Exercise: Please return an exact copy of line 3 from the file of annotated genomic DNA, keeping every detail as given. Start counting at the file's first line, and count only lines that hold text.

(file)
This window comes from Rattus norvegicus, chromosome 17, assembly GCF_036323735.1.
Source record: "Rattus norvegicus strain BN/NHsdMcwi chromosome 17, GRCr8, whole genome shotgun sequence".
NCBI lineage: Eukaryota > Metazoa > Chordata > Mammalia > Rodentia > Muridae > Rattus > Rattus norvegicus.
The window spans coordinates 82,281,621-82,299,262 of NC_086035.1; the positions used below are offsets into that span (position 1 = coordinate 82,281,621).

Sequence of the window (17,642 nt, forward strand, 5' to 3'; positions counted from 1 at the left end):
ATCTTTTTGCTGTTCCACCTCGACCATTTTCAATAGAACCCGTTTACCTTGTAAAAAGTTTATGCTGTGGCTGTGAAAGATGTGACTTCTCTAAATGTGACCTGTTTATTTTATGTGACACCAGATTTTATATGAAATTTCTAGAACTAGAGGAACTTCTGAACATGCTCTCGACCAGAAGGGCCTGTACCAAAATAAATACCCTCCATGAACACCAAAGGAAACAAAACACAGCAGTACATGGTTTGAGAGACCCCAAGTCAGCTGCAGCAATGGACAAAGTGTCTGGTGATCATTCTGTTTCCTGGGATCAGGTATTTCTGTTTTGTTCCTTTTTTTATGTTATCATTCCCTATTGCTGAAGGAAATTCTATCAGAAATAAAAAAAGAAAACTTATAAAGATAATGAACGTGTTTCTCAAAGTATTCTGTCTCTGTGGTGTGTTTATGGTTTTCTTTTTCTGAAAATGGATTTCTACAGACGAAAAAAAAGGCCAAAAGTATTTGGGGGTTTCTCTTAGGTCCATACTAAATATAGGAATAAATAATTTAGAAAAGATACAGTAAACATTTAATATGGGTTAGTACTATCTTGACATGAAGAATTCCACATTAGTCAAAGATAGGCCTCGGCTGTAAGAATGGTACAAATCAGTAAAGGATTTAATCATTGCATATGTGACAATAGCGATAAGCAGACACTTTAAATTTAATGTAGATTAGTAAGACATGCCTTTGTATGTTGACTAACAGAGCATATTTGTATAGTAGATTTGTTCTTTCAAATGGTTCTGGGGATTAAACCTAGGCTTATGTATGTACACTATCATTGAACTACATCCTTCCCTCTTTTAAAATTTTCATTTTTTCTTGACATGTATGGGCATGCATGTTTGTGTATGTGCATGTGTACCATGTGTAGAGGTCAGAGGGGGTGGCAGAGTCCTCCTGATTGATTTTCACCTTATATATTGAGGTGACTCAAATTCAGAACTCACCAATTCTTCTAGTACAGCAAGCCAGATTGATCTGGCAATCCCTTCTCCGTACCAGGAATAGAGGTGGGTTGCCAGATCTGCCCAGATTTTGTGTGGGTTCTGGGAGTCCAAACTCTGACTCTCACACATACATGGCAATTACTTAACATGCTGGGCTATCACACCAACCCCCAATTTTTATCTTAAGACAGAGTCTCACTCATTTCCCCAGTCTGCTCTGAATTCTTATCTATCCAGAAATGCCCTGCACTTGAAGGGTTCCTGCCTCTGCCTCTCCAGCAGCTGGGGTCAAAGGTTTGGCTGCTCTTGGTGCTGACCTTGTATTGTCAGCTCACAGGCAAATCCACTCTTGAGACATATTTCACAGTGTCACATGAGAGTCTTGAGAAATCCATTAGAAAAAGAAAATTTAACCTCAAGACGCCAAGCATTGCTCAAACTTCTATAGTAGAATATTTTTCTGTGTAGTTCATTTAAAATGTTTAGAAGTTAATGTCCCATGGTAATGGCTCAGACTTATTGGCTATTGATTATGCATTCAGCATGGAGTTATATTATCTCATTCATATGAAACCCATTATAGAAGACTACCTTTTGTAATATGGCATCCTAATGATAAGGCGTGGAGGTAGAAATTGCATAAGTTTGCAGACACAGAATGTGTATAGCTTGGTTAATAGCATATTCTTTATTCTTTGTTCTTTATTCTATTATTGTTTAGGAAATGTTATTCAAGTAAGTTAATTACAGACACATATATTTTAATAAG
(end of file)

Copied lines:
NCBI lineage: Eukaryota > Metazoa > Chordata > Mammalia > Rodentia > Muridae > Rattus > Rattus norvegicus.